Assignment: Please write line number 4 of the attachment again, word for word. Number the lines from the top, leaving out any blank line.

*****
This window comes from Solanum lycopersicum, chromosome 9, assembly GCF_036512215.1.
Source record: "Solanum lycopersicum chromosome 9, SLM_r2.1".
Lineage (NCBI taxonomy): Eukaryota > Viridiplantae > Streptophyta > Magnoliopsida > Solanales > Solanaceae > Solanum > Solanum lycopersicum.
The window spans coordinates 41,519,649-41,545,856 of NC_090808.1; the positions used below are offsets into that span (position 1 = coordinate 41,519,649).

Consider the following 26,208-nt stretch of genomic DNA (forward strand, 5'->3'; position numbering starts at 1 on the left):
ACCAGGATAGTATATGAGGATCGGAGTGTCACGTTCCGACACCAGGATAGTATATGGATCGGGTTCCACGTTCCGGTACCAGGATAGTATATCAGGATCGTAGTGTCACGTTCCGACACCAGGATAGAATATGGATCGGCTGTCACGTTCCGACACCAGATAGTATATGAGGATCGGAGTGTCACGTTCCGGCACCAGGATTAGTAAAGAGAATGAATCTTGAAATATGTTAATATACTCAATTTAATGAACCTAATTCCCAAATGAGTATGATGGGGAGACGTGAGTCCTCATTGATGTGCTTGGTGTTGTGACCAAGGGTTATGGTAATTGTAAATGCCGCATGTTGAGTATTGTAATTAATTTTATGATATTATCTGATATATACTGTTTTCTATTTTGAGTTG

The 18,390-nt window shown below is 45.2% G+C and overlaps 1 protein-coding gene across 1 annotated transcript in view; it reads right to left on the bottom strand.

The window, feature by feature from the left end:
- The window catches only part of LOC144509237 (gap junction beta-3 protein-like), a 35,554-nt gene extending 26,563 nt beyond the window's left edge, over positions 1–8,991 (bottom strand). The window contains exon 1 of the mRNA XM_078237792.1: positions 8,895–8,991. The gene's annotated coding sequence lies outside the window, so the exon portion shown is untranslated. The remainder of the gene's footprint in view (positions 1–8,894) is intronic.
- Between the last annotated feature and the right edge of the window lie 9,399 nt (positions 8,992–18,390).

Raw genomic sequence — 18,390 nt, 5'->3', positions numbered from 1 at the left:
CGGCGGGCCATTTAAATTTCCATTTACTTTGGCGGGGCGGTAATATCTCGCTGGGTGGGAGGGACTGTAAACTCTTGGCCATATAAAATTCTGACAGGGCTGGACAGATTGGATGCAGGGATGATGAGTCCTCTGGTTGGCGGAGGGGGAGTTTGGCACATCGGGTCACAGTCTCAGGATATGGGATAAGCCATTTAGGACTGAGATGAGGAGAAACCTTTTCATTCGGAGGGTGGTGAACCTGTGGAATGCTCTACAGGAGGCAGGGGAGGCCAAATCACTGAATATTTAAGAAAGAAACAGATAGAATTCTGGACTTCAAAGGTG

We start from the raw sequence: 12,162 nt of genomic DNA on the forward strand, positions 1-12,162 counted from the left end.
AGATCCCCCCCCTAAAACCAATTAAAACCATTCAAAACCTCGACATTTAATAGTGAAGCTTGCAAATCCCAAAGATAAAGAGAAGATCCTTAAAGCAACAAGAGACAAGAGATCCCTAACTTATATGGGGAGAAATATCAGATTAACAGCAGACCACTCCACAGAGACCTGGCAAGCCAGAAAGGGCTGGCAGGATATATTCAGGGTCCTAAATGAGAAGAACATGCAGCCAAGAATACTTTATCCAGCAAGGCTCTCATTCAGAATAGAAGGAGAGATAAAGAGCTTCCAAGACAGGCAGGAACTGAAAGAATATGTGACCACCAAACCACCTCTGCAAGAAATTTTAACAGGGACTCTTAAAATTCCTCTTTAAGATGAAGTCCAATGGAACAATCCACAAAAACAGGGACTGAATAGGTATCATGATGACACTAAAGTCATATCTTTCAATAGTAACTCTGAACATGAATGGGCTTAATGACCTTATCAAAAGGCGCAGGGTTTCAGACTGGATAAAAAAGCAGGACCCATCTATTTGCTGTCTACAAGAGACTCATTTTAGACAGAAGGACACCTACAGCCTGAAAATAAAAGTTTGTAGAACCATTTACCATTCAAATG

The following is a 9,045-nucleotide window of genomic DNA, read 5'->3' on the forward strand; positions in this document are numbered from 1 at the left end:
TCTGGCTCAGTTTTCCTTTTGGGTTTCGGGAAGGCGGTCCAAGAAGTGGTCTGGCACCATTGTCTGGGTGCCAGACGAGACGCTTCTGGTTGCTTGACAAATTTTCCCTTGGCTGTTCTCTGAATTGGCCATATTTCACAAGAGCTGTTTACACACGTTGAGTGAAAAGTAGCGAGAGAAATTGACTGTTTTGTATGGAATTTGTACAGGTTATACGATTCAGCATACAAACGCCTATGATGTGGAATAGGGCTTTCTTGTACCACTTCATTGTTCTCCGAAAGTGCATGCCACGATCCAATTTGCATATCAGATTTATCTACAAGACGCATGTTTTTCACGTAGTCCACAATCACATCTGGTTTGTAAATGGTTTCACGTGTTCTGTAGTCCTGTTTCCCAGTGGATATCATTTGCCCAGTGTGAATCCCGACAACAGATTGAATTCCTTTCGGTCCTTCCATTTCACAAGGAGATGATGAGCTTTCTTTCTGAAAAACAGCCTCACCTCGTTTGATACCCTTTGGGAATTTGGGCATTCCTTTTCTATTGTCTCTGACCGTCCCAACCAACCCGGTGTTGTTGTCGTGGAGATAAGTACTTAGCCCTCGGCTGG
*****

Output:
The window spans coordinates 41,519,649-41,545,856 of NC_090808.1; the positions used below are offsets into that span (position 1 = coordinate 41,519,649).